I suggest that it is just as important, yes more important, to Canadians to have the price of housing lowered as it is to have the

moneylenders back in the business at a very high rate of interest. With this in mind I suggest to the Minister of Finance (Mr. Sharp)-and possibly since he is not in the chamber now the Minister of Justice (Mr. Trudeau) will convey the message to him -that he should have another look at the tax on building materials.

Much has been heard about removing this tax. I am not suggesting that. I am suggesting something else, a relocation of it. I presume that the government will find it necessary to continue collecting this tax. You do not forget $180 million just overnight, but I submit to the minister that this tax should apply at the retail level rather than at the manufacturer's level. Why should Canadians have to pay a percentage profit markup on a federal tax at every level of business-first the jobber, then the wholesaler, then the retailer? This tax by the time it hits the consumer has been marked up at least 50 per cent, and then in most of the provinces we add on a sales tax.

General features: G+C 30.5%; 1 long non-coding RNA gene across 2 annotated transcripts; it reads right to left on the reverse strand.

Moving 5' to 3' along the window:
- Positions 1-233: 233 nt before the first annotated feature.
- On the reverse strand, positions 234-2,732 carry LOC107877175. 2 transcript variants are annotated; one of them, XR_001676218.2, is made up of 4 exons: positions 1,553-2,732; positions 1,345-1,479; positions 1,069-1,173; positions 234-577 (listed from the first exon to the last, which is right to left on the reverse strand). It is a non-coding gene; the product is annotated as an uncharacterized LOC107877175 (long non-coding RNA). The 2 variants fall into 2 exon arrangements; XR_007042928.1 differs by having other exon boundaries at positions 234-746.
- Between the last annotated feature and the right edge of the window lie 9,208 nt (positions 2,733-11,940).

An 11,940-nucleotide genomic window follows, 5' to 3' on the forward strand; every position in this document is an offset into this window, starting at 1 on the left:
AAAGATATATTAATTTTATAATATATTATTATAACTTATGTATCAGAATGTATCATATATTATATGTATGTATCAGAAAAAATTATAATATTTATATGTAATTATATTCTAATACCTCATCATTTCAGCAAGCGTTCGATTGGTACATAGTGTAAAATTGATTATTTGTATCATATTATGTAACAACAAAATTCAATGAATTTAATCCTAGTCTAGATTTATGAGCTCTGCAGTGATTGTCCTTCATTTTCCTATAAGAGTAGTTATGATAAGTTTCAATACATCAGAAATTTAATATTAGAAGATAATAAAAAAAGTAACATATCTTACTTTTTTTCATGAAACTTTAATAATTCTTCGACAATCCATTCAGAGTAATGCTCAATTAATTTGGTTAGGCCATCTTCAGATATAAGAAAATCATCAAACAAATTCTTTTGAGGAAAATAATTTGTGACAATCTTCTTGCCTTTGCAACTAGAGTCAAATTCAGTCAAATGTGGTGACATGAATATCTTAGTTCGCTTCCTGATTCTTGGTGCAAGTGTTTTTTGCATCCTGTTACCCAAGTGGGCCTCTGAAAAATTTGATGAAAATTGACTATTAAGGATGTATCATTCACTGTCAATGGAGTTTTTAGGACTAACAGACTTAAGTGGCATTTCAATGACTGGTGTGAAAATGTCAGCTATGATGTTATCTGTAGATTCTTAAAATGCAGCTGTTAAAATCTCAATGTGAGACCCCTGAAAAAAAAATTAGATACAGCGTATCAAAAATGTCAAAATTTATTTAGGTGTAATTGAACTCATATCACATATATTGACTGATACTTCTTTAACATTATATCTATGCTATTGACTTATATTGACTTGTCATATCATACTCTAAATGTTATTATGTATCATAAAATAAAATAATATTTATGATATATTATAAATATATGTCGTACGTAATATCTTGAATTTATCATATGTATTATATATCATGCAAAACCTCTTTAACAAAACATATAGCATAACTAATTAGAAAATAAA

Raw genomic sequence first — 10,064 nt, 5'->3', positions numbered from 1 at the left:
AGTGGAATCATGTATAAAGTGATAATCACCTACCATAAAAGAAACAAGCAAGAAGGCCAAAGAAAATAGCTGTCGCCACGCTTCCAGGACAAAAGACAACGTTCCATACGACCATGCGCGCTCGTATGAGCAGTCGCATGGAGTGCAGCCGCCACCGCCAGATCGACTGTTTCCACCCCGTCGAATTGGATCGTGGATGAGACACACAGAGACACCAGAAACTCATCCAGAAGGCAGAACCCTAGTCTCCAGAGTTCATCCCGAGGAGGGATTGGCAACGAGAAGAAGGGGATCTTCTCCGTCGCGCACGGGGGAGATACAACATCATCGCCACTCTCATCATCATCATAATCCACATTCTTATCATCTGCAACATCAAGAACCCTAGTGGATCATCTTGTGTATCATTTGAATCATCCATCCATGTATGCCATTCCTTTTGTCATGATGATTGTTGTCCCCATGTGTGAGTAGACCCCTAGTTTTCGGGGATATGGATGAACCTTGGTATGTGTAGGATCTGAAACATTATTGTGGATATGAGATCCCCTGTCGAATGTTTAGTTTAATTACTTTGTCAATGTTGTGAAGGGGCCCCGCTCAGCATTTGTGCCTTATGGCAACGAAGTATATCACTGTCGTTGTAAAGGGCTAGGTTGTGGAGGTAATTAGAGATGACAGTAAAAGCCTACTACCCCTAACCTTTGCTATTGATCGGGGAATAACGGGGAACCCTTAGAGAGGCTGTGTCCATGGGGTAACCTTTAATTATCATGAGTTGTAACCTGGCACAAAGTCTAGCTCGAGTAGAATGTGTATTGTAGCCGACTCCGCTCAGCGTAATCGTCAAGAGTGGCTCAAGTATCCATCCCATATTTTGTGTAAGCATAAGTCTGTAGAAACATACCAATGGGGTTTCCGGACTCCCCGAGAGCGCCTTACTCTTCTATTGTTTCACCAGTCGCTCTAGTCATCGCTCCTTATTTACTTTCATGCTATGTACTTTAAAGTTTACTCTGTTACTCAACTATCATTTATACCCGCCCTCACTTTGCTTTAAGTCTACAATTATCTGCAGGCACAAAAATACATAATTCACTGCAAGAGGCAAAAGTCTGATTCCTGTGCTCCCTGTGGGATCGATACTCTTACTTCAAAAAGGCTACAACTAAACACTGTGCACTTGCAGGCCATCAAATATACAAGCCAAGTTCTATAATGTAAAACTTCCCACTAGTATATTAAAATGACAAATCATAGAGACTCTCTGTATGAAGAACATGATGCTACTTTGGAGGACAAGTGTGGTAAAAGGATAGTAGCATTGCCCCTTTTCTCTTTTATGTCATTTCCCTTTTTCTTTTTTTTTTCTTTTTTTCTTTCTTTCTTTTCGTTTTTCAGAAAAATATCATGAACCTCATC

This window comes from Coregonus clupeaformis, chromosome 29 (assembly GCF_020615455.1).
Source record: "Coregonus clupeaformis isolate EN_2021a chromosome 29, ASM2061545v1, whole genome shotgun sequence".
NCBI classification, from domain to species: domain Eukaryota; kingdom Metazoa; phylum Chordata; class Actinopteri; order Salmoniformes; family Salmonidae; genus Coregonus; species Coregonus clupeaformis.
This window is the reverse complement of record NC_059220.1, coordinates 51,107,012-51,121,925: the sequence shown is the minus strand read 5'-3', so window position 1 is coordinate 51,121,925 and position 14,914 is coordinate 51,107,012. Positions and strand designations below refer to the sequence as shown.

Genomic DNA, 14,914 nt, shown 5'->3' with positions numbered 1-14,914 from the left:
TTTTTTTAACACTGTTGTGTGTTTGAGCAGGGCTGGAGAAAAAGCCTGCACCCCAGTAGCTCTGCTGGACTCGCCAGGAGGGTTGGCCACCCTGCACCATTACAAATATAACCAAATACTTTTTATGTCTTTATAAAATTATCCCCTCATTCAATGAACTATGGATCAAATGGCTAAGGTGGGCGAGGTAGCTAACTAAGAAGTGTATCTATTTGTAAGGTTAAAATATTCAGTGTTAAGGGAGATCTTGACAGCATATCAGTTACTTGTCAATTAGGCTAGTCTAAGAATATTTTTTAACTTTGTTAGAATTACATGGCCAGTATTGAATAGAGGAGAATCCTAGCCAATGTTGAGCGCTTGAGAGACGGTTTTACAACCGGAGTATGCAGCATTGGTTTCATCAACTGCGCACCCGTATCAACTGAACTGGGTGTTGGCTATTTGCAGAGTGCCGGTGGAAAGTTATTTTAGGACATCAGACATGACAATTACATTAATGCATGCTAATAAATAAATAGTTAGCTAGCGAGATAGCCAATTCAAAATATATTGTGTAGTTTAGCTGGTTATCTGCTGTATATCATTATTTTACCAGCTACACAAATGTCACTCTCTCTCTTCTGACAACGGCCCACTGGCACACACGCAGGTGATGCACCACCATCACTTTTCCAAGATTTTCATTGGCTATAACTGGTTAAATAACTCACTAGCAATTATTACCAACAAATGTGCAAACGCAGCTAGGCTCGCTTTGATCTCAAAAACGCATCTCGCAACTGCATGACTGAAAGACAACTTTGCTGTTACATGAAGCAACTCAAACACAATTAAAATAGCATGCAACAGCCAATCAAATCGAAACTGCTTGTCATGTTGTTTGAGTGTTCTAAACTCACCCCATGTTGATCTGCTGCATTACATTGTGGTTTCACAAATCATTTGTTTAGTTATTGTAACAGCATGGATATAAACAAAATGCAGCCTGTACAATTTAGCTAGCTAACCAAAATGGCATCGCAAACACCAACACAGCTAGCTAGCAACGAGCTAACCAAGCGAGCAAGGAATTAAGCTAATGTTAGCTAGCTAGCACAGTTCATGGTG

I would suggest that the Minister of Finance give some thought to relocating this tax. I think he could automatically reduce it by 50 per cent and the government would not be out anything, but it would be very helpful towards lowering the price of housing. In summary, Mr. Speaker, if the relocation and reduction of the tax were accomplished, if the construction industry could be encouraged to improve efficiency by a few percentage points through long range government planning, with a reduction in mortgage rates obtained-and believe me, Mr. Speaker, all these things are possible-then a 10 per cent reduction in housing costs would be quite possible and no better project could be envisaged for this the centennial parliament.

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May 18, 1967

Mr. McCutcheon:

If it is a reasonable question. If I can answer it; I shall try to.

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May 18, 1967

Mr. McCutcheon:

That is a very interesting question and I shall take it as notice.

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April 25, 1966

Mr. McCutcheon:

Yes. I know the hon. member would not want to have any error in his remarks. Eliza, with the dogs nipping at

Bridge Construction

her heels, crossed on the ice at Amherstburg, which is downstream about 15 miles from Detroit.

[DOT] (7:10 p.m.)

Topic:   BRIDGES